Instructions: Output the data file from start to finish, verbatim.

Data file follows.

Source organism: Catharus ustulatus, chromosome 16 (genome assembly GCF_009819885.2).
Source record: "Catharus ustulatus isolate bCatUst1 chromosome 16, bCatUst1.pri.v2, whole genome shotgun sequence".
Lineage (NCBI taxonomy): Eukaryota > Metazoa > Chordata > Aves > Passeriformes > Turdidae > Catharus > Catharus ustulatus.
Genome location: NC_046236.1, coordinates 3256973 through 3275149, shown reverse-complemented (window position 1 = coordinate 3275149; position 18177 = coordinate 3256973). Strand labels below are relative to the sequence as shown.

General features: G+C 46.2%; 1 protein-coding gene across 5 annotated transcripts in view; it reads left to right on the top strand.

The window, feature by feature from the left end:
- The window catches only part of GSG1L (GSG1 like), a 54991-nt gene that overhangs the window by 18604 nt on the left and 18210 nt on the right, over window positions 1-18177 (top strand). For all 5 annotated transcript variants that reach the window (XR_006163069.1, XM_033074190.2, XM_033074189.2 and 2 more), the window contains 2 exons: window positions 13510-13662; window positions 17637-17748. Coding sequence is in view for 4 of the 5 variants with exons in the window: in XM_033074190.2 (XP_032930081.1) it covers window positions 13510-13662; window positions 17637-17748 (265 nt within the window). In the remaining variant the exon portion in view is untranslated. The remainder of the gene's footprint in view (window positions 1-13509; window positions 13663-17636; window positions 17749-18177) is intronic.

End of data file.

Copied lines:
Source organism: Catharus ustulatus, chromosome 16 (genome assembly GCF_009819885.2).
Source record: "Catharus ustulatus isolate bCatUst1 chromosome 16, bCatUst1.pri.v2, whole genome shotgun sequence".
Lineage (NCBI taxonomy): Eukaryota > Metazoa > Chordata > Aves > Passeriformes > Turdidae > Catharus > Catharus ustulatus.
Genome location: NC_046236.1, coordinates 3256973 through 3275149, shown reverse-complemented (window position 1 = coordinate 3275149; position 18177 = coordinate 3256973). Strand labels below are relative to the sequence as shown.

General features: G+C 46.2%; 1 protein-coding gene across 5 annotated transcripts in view; it reads left to right on the top strand.

The window, feature by feature from the left end:
- The window catches only part of GSG1L (GSG1 like), a 54991-nt gene that overhangs the window by 18604 nt on the left and 18210 nt on the right, over window positions 1-18177 (top strand). For all 5 annotated transcript variants that reach the window (XR_006163069.1, XM_033074190.2, XM_033074189.2 and 2 more), the window contains 2 exons: window positions 13510-13662; window positions 17637-17748. Coding sequence is in view for 4 of the 5 variants with exons in the window: in XM_033074190.2 (XP_032930081.1) it covers window positions 13510-13662; window positions 17637-17748 (265 nt within the window). In the remaining variant the exon portion in view is untranslated. The remainder of the gene's footprint in view (window positions 1-13509; window positions 13663-17636; window positions 17749-18177) is intronic.